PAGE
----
TitleAssociations of ultrafine and fine particles with childhood emergency room visits for respiratory diseases in a megacity
AuthorsFang, Jiakun
Song, Xiaoming
Xu, Hongbing
Wu, Rongshan
Song, Jing
Xie, Yunfei
Xu, Xin
Zeng, Yueping
Wang, Tong
Zhu, Yutong
Yuan, Ningman
Jia, Jinzhu
Xu, Baoping
Huang, Wei
AffiliationPeking Univ, Sch Publ Hlth, Dept Occupat & Environm Hlth, Beijing, Peoples R China
Peking Univ, Inst Environm Med, Beijing, Peoples R China
Chinese Res Inst Environm Sci, State Environm Protect Key Lab Ecol Effect & Risk, State Key Lab Environm Criteria & Risk Assessmen, Beijing, Peoples R China
Capital Med Univ, Beijing Childrens Hosp, Beijing, Peoples R China
Peking Univ, Dept Epidemiol & Biostat, Sch Publ Hlth, Beijing, Peoples R China
Peking Univ, Key Lab Mol Cardiovasc Sci, Minist Educ, Beijing, Peoples R China
KeywordsMATTER AIR-POLLUTION
PARTICULATE MATTER
LUNG-FUNCTION
NUMBER CONCENTRATIONS
OXIDATIVE STRESS
CHILDREN
EXPOSURE
POLLUTANTS
MORTALITY
HOSPITALIZATIONS
Issue DateJul-2021
PublisherTHORAX
AbstractBackground Ambient fine particulate matter with aerodynamic diameter less than 2.5 mu m (PM2.5) has been associated with deteriorated respiratory health, but evidence on particles in smaller sizes and childhood respiratory health has been limited. Methods We collected time-series data on daily respiratory emergency room visits (ERVs) among children under 14 years old in Beijing, China, during 2015-2017. Concurrently, size-fractioned number concentrations of particles in size ranges of 5-560 nm (PNC5-560) and mass concentrations of PM2.5, black carbon (BC) and nitrogen dioxide (NO2) were measured from a fixed-location monitoring station in the urban area of Beijing. Confounder-adjusted Poisson regression models were used to estimate excessive risks (ERs) of particle size fractions on childhood respiratory ERVs, and positive matrix factorisation models were applied to apportion the sources of PNC5-560. Results Among the 136 925 cases of all-respiratory ERVs, increased risks were associated with IQR increases in PNC25-100 (ER=5.4%, 95% CI 2.4% to 8.6%), PNC100-560 (4.9%, 95% CI 2.5% to 7.3%) and PM2.5 (1.3%, 95% CI 0.1% to 2.5%) at current and 1 prior days (lag0-1). Major sources of PNC5-560 were identified, including nucleation (36.5%), gasoline vehicle emissions (27.9%), diesel vehicle emissions (18.9%) and secondary aerosols (10.6%). Emissions from gasoline and diesel vehicles were found of significant associations with all-respiratory ERVs, with increased ERs of 6.0% (95% CI 2.5% to 9.7%) and 4.4% (95% CI 1.7% to 7.1%) at lag0-1 days, respectively. Exposures to other traffic-related pollutants (BC and NO2) were also associated with increased respiratory ERVs. Conclusion Our findings suggest that exposures to higher levels of PNC5-560 from traffic emissions could be attributed to increased childhood respiratory morbidity, which supports traffic emission control priority in urban areas.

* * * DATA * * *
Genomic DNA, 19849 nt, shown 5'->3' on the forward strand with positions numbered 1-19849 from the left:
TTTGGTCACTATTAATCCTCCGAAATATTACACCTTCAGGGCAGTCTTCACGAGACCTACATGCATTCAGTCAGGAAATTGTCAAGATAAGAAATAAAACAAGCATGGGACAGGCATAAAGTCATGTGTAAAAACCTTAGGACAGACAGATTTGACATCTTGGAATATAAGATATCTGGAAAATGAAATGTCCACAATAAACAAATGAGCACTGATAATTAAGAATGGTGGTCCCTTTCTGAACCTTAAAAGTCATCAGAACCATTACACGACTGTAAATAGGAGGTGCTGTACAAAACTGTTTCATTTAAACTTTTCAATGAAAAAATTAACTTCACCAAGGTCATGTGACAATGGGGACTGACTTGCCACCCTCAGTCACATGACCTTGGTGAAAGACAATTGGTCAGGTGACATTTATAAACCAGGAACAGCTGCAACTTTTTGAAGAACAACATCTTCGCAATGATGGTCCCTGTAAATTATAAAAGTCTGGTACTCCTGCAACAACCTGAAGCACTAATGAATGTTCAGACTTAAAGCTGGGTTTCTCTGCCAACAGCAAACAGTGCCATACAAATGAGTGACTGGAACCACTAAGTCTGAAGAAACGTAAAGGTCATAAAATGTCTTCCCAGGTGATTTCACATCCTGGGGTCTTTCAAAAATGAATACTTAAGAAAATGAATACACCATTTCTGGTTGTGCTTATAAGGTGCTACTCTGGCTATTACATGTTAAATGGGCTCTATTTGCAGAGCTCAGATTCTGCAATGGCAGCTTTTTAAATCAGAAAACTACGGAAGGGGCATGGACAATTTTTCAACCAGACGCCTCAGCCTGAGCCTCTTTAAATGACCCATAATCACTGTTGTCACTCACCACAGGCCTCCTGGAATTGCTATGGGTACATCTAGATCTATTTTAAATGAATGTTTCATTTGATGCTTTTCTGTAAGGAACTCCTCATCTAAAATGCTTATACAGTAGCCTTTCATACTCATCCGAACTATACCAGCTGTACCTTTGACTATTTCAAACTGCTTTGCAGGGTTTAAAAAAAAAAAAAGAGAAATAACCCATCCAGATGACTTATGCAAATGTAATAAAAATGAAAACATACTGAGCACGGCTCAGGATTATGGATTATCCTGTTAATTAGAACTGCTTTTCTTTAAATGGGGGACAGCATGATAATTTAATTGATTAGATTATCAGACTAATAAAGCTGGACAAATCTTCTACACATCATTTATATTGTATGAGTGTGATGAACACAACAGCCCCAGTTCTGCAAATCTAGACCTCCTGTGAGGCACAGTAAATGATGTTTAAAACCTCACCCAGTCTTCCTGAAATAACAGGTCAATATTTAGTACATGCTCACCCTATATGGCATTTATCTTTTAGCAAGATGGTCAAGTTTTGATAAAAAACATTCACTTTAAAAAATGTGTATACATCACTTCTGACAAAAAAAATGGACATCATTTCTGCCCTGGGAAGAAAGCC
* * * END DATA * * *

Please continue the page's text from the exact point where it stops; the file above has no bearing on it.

URIhttp://hdl.handle.net/20.500.11897/631550
ISSN0040-6376
DOI10.1136/thoraxjnl-2021-217017
IndexedSCI(E)
Appears in Collections:公共卫生学院
分子心血管学教育部重点实验室 

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